Similarly, some scoring systems have been applied retrospectively to participants in randomized clinical trials including the UK EVAR trials and the Dutch Randomized Endovascular Aneurysm Management (DREAM) trial. Baas et al. used the GAS scoring model to predict mortality in patients from the DREAM trial. They found that a higher GAS was associated with increased 30-day mortality in open repair but not EVAR.9 Brown et al. used the Customized Probability Index score to assess whether patient fitness determined the relative benefits of open or endovascular repair within the EVAR I trial. The study found that only patients receiving scores corresponding to the fittest group had a 30-day mortality benefit from EVAR versus open repair (OR 0.24, P = .03) and that no group had a 4-year mortality benefit.27 While these show that scoring models may be useful in preoperative risk stratification before AAA repair, the trials and subsequent tests of score models were relatively small compared to our current study (35 deaths in 1205 patients in EVAR-1, 10 deaths in 345 patients in DREAM vs. 810 deaths in 22,830 patients in the current study). We have also specifically included repair type as a preoperative variable and tested for interaction effects to ensure that the other preoperative factors have the same predictive effect across both repair types.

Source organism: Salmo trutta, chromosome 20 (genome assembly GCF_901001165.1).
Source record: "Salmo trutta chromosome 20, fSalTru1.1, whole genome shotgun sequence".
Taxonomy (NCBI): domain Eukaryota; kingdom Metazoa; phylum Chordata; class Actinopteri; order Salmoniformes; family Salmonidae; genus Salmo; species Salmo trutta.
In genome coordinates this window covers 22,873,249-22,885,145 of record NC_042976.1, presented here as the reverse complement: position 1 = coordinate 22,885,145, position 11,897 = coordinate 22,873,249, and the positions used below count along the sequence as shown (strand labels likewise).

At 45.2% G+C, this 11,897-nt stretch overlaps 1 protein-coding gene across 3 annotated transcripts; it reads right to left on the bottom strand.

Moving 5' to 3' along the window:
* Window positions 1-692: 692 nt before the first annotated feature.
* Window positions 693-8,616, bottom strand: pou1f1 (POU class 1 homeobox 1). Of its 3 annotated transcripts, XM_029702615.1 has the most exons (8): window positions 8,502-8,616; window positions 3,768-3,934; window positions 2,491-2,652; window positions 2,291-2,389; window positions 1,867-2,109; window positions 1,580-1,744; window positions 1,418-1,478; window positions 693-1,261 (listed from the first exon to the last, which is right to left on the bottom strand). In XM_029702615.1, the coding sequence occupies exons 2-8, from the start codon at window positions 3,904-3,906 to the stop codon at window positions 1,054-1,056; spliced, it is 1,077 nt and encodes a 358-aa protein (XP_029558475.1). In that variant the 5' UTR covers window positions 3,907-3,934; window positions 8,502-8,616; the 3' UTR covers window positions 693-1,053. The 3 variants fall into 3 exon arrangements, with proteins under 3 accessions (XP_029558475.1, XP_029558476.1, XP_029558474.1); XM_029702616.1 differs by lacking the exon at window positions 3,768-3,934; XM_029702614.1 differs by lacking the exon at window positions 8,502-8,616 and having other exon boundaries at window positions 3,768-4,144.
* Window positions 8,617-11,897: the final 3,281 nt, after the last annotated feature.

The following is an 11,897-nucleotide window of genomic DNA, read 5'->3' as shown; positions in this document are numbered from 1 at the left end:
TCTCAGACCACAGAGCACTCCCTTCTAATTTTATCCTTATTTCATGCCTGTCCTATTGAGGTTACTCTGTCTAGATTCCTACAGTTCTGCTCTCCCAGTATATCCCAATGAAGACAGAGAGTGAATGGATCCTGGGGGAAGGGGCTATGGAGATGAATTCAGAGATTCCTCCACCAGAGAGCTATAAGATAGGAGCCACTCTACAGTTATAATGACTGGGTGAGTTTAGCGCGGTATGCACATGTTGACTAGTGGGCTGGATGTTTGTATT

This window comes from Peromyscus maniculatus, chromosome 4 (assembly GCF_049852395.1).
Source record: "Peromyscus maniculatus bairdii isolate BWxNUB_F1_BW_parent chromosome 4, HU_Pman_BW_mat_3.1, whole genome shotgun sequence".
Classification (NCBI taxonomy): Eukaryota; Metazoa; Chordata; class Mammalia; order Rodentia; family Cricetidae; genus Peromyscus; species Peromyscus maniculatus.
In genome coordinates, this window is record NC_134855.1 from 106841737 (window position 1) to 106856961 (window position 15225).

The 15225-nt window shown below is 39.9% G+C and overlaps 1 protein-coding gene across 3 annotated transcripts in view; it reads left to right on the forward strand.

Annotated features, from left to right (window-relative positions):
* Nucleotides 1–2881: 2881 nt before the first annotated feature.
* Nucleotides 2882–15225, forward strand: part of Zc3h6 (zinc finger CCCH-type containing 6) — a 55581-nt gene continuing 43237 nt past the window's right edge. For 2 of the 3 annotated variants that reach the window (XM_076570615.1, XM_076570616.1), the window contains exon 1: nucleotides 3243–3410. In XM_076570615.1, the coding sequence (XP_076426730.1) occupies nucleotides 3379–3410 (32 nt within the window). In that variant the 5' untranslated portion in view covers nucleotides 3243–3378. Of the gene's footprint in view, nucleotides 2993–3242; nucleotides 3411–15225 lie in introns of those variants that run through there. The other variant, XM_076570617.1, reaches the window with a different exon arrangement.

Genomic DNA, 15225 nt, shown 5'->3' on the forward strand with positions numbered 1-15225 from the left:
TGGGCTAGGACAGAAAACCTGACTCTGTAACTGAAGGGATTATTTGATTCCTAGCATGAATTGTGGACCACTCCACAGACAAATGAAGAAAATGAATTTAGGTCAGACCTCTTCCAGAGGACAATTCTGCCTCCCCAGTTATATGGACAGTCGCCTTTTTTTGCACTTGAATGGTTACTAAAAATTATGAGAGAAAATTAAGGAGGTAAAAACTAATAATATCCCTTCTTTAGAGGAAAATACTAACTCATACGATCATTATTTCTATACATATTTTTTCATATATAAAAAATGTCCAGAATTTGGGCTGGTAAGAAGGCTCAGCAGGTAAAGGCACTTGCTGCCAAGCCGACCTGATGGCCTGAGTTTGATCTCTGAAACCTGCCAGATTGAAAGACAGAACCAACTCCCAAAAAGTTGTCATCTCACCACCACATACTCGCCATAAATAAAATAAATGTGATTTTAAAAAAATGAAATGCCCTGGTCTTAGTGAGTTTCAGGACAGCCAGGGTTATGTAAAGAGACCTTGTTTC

An area under the ROC curve of 0.73 implies that the model has an approximate 73% chance of correctly classifying into the high risk category a randomly selected patient who dies compared to one who survives. Given the relatively low mortality now associated with AAA repair, a model with a high sensitivity is nearly impossible and, given the inverse relationship of sensitivity and specificity, would minimize its ability to identify a low risk population. As the goal of this model is to predict risk categories, we believe this provides a useful tool that could aid in patient discussions and clinical decision making.


We used administrative data to measure comorbidities that are dependent upon accurate coding of diagnoses and procedures. The dataset also does not have pre-operative laboratory results or information on patient symptoms. Additionally, there are no anatomic descriptive data apart from the diagnosis coding for aneurysm location as “abdominal,” thus we cannot control for anatomic features such as aneurysm diameter, neck length, or level of clamp placement. A significant benefit of Medicare data versus other administrative data is that with the addition of Part B (physician claims) and denominator files, we have universal pre-existing patient data that was input by physicians and complete mortality data during the follow-up period. CPT coding is more detailed than ICD-9 coding which allows for greater accuracy and specificity for identifying both procedures and diagnoses. We excluded patients with CPT codes for concomitant visceral-renal bypass or thoracoabdominal aneurysm to exclude suprarenal aneurysm repair. Incorporating prior claims data allowed us to measure comorbidities reliably and made it possible to distinguish comorbidities from complications. It is also important to recognize that this study examined perioperative mortality (30-day and in-hospital). These results, therefore, cannot be used to predict longer term survival differences.